National Insurance explained How National Insurance works
National Insurance is a tax on earnings and self-employed profits. Paying it entitles you to certain state benefits, though these vary according to whether you're employed, self-employed or making voluntary contributions.
The amount you get depends on your contributions too. Full state pension is only paid to those who have an adequate contributions record.
Who pays National Insurance?
Most people who work pay National Insurance contributions (NICs). The type, or class, you pay depends on your employment status.
Employees and agency workers
Employees and most agency workers make Class 1 contributions, collected via PAYE, together with their income tax.
If you're self-employed, you normally pay Class 2 National Insurance contributions and usually Class 4 NICs as well. There are some special rules that treat self-employed people, such as supply teachers, as employees for NI purposes. This helps to protect their state benefit rights.
Class 3 contributions are those that you can pay voluntarily. See How much NI you pay for more details and 2013-14 rates.
You don't start paying National Insurance until you’re over 16 years old.
Students who are older than this are not exempt: if they earn enough, they pay like any other employee.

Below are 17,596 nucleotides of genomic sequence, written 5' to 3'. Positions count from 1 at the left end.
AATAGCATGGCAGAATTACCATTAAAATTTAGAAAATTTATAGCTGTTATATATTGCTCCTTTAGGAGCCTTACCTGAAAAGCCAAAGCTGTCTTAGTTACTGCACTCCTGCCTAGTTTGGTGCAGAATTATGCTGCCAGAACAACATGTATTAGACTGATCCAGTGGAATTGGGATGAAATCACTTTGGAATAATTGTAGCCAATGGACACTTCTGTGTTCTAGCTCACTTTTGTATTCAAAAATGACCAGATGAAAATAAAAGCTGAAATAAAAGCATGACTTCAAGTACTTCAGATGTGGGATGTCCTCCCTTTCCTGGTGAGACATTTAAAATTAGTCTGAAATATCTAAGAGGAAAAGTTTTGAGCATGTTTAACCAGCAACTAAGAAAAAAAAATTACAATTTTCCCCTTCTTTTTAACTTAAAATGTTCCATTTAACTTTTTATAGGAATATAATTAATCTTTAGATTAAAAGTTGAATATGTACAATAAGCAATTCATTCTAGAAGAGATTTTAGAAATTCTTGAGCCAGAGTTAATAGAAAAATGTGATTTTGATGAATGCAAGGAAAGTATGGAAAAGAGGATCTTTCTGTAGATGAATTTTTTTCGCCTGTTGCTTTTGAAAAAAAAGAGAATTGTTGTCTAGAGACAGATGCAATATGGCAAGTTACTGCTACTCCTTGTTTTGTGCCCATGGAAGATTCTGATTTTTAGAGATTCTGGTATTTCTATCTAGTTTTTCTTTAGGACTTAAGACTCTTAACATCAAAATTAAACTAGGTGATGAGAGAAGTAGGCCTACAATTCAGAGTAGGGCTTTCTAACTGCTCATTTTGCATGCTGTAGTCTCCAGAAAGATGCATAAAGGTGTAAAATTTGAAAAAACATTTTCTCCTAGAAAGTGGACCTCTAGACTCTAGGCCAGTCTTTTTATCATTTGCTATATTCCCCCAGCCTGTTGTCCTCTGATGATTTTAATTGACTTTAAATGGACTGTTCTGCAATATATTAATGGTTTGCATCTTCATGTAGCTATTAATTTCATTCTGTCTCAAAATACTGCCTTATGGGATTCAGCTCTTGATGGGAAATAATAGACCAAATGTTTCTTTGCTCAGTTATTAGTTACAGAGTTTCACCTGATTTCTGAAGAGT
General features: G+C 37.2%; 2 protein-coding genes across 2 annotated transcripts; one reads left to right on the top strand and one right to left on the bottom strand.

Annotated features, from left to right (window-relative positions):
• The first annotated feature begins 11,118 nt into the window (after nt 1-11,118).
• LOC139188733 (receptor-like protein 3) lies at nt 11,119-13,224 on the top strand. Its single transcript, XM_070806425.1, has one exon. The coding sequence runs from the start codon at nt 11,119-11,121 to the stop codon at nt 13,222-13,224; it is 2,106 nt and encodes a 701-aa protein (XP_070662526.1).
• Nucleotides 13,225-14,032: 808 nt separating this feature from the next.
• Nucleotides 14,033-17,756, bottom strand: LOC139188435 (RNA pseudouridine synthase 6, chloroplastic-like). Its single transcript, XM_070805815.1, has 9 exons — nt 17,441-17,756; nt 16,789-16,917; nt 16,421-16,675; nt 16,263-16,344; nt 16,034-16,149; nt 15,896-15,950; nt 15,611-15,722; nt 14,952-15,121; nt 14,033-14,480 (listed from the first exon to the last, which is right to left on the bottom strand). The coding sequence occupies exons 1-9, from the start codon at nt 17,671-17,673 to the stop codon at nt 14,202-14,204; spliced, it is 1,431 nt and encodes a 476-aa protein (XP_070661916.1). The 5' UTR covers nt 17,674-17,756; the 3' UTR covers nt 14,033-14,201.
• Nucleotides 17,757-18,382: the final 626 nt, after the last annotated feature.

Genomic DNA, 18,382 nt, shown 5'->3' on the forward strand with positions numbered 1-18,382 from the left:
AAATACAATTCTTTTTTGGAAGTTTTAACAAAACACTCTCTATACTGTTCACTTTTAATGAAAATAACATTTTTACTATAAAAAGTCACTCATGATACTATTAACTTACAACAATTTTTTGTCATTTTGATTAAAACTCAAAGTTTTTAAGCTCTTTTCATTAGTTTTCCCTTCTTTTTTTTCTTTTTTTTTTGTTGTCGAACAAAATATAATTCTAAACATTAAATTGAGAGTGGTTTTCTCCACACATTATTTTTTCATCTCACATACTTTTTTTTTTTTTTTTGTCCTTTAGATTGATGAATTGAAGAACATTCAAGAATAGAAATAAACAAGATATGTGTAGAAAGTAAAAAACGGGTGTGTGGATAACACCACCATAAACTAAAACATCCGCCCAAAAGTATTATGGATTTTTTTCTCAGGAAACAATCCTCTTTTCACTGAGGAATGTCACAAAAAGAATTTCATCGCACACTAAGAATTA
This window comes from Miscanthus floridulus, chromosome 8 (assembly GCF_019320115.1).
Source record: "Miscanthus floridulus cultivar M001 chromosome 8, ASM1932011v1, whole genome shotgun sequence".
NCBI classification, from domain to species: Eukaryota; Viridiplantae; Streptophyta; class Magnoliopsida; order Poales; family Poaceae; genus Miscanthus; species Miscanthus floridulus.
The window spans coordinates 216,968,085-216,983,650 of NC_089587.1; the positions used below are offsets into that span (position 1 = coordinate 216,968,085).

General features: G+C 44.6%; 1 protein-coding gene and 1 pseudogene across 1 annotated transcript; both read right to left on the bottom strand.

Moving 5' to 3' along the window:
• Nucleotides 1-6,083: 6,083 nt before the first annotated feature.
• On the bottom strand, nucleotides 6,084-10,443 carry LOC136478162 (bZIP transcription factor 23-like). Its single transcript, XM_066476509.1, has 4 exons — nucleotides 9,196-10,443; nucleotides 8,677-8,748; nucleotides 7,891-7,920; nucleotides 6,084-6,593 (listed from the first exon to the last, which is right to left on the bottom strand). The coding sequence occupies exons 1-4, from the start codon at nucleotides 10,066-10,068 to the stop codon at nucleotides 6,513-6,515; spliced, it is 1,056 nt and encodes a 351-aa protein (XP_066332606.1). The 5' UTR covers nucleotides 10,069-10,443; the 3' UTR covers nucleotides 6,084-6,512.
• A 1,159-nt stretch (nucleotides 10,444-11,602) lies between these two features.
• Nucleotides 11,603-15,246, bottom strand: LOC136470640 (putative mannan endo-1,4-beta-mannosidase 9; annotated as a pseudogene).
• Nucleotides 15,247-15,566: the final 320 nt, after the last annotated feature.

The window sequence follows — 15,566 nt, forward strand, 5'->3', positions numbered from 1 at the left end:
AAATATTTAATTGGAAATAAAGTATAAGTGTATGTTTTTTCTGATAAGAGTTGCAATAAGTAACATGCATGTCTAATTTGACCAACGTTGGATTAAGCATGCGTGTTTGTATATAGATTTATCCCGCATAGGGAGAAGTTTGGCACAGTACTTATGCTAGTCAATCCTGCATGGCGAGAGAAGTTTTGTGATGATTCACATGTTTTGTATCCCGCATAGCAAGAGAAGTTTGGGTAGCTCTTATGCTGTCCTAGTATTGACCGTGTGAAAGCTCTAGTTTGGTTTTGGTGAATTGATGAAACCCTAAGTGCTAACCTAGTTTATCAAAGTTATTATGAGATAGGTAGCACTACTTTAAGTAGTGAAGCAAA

If they don't do paid work during their student years, they are not credited with NICs for the years they are studying.
This creates a ‘gap’ in their contributions record, though most will still work for enough years after qualifying to merit a full state pension.
Low income earners
You don't have to pay National Insurance if you earn below a certain amount. The same applies if your self-employed profits are very low, though opting not to make Class 2 National Insurance contributions if you’re self-employed may deprive you of some benefits.
Stopping at state pension age
You stop having to pay National Insurance once you reach the state pension age (currently 65 for men and increasing to 65 for women by 2018), even if you carry on working beyond this. See our guide to tax and allowances for older people for more.